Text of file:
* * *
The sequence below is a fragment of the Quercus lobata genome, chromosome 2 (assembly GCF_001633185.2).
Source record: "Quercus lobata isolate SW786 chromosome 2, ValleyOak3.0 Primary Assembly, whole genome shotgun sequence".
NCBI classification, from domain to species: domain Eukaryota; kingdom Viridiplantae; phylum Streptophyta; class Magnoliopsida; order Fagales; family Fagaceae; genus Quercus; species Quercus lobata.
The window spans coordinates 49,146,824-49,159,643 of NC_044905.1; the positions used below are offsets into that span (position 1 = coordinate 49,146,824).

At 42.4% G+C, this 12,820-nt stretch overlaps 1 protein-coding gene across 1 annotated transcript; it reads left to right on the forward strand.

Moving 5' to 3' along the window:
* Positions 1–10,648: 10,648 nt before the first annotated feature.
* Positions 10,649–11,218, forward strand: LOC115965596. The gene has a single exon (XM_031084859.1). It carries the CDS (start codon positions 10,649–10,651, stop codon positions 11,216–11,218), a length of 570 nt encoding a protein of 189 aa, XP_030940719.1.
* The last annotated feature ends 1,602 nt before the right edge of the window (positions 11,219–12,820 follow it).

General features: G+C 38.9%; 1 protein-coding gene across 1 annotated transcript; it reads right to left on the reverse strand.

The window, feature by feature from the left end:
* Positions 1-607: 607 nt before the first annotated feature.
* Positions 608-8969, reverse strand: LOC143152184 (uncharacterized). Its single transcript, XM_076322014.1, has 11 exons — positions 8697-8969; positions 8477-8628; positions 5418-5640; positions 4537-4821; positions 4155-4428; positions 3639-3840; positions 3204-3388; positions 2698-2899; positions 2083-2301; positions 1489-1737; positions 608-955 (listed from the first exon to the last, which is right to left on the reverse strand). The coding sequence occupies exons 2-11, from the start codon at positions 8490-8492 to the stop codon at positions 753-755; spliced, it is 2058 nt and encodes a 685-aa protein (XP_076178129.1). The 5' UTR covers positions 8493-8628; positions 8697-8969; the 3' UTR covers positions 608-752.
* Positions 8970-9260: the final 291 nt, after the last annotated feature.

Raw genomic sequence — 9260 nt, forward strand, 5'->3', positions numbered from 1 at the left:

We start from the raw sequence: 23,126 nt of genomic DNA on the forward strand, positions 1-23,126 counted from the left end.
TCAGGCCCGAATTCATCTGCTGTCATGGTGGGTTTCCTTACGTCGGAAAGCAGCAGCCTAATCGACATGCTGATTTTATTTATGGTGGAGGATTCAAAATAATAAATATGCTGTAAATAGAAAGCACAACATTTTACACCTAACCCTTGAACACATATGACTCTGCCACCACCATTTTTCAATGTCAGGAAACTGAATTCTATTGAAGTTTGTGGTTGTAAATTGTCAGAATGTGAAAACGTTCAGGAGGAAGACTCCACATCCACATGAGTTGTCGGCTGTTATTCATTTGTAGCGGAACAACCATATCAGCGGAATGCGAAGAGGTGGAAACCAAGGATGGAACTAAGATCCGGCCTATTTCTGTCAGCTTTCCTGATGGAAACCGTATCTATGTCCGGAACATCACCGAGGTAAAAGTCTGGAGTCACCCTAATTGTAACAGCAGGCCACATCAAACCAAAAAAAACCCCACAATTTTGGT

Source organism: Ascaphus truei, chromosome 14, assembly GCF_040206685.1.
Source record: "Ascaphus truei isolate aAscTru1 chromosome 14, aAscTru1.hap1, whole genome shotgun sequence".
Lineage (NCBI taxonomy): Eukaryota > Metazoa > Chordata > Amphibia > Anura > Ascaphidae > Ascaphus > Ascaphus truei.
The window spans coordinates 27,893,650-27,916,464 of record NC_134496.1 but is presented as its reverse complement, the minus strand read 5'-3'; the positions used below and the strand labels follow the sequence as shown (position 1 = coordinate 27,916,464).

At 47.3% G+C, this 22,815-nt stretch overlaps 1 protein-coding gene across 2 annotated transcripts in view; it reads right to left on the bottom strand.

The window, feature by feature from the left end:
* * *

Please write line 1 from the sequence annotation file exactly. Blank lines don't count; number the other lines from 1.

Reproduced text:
The sequence below is a fragment of the Quercus lobata genome, chromosome 2 (assembly GCF_001633185.2).